On June 20, 2024, the UK Supreme Court ruled that authorities must examine the climatic consequences arising from the combustion of oil from new wells. Despite the ruling not prohibiting proposals of new oil well constructions, a key consideration for the future is in relation to downstream emissions. These are not direct by-products of on-site procedures but are formed due to oil extraction activities. This judgment determined that it will be critical for companies to assess the potential consequences for Scope 3 emissions when burning oil from planned construction projects.

In case you missed it…

  1. English High Court rules that the process by which the government’s climate change plans were adopted was unlawful

On May 3, 2024, the High Court ruled that the UK government had fallen through with its plans for the implementation of a net-zero strategy, subsequently leading to a breach of the UK Climate Change Act. The plaintiffs (Friends of the Earth, ClientEarth, and Good Law Project), argued that the revised plan published in March 2023, and titled the ‘Carbon Budget Delivery Plan’, had unjustifiably attributed the success of the project to the implementation of uncertain technologies. It was submitted that the UK government must produce an updated plan within 12 months to ensure that carbon budgets and emission targets are adequately set and met. This is in line with the government’s pledge to cut greenhouse gas emissions within five years and by over 68% by 2030.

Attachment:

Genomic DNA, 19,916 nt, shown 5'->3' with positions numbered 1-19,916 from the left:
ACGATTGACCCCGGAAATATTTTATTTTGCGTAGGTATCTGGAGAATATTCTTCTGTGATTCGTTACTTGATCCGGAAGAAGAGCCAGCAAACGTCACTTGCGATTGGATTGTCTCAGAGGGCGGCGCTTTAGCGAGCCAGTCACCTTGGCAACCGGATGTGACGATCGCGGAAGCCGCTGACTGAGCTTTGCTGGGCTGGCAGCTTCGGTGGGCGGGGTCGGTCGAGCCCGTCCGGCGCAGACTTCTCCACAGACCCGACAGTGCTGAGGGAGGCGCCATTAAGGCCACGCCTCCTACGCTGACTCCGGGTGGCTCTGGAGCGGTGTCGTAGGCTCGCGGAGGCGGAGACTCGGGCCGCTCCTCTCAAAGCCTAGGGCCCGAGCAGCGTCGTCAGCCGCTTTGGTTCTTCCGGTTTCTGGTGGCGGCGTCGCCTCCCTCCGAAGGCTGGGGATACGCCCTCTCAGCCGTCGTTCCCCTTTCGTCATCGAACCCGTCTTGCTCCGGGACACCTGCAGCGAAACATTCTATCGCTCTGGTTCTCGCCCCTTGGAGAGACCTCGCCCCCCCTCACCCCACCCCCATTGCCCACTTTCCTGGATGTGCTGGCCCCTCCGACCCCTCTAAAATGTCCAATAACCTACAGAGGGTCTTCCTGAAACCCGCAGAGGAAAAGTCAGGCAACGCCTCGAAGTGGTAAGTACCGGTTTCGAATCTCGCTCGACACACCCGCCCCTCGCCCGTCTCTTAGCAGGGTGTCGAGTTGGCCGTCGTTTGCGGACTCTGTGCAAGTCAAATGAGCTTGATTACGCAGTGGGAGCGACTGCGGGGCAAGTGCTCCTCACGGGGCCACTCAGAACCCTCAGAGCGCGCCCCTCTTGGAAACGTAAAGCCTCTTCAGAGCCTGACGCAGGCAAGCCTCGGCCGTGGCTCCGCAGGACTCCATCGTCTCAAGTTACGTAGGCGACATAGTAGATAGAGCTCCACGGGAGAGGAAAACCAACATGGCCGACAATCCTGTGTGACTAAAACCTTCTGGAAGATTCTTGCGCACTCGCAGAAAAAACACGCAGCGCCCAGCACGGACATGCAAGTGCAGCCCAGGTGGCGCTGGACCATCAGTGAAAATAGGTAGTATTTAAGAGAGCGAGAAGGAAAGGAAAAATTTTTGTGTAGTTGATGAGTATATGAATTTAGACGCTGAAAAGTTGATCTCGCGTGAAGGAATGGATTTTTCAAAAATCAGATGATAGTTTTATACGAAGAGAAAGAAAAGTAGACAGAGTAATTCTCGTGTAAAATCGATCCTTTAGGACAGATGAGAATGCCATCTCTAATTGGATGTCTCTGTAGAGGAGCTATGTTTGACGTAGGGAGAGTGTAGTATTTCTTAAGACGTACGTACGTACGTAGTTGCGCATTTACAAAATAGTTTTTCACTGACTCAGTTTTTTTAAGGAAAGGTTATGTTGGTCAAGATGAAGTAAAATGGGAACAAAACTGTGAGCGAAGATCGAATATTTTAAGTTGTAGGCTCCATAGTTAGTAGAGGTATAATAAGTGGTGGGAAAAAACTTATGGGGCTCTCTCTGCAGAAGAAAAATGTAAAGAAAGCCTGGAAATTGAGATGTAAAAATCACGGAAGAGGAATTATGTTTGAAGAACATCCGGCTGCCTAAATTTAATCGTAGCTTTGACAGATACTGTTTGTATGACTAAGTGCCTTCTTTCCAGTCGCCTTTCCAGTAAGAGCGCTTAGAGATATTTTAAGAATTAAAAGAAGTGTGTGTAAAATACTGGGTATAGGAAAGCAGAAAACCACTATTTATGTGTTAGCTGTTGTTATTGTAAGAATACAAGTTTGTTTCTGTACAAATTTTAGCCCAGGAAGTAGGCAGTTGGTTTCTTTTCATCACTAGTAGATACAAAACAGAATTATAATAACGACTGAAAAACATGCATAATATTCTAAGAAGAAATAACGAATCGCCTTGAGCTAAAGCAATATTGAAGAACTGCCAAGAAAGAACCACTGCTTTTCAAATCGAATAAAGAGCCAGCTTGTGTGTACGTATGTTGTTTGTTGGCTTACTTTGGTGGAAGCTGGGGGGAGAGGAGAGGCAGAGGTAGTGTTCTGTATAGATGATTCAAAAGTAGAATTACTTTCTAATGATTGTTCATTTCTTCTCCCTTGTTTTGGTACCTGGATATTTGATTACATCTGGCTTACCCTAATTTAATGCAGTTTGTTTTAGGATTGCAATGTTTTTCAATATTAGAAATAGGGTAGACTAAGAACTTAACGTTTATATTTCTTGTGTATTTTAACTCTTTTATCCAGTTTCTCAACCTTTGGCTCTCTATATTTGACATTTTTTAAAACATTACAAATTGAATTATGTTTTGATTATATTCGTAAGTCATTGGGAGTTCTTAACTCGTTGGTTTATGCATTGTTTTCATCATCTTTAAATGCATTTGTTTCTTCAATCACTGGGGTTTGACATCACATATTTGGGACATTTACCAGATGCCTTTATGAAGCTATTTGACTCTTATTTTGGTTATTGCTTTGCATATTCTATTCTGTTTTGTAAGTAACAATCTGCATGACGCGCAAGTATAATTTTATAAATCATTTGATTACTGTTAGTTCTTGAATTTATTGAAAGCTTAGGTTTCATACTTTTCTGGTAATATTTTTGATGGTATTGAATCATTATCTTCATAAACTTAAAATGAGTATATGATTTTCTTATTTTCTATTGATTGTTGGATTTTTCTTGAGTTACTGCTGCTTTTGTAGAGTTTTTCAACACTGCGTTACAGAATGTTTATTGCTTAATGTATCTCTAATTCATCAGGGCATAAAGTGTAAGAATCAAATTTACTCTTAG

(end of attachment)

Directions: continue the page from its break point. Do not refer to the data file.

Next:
1. European Supervisory Authorities (ESAs) publish final reports on greenwashing

On June 4, 2024, three ESAs (European Banking Authority, European Insurance and Occupational Pensions Authority, and European Securities and Markets Authority (ESMA)) published final reports on greenwashing within the financial sector. The ESMA’s Final Report (Final Report) follows its Progress Report on May 31, 2023 and comes after the European Commission requested involvement from ESAs on greenwashing supervision and risks of sustainable financial policies in May 2022.

The Final Report finds that National Competent Authorities (NCAs) have taken steps to prioritize the supervision of sustainability-related claims and that only a limited number of actual or potential occurrences of greenwashing have been detected. The Final Report also states that existing EU rules are sufficient in capturing greenwashing as a form of miscommunication or misconduct, but that greenwashing can be further addressed through acting on infringements of a range of specific sustainability-related requirements recently introduced in the EU.

The Final Report notes that ESMA will publish an opinion setting out how the EU regulatory framework may be improved for the ‘investors’ journey’ and will continue to monitor its supervisory progress on greenwashing risks.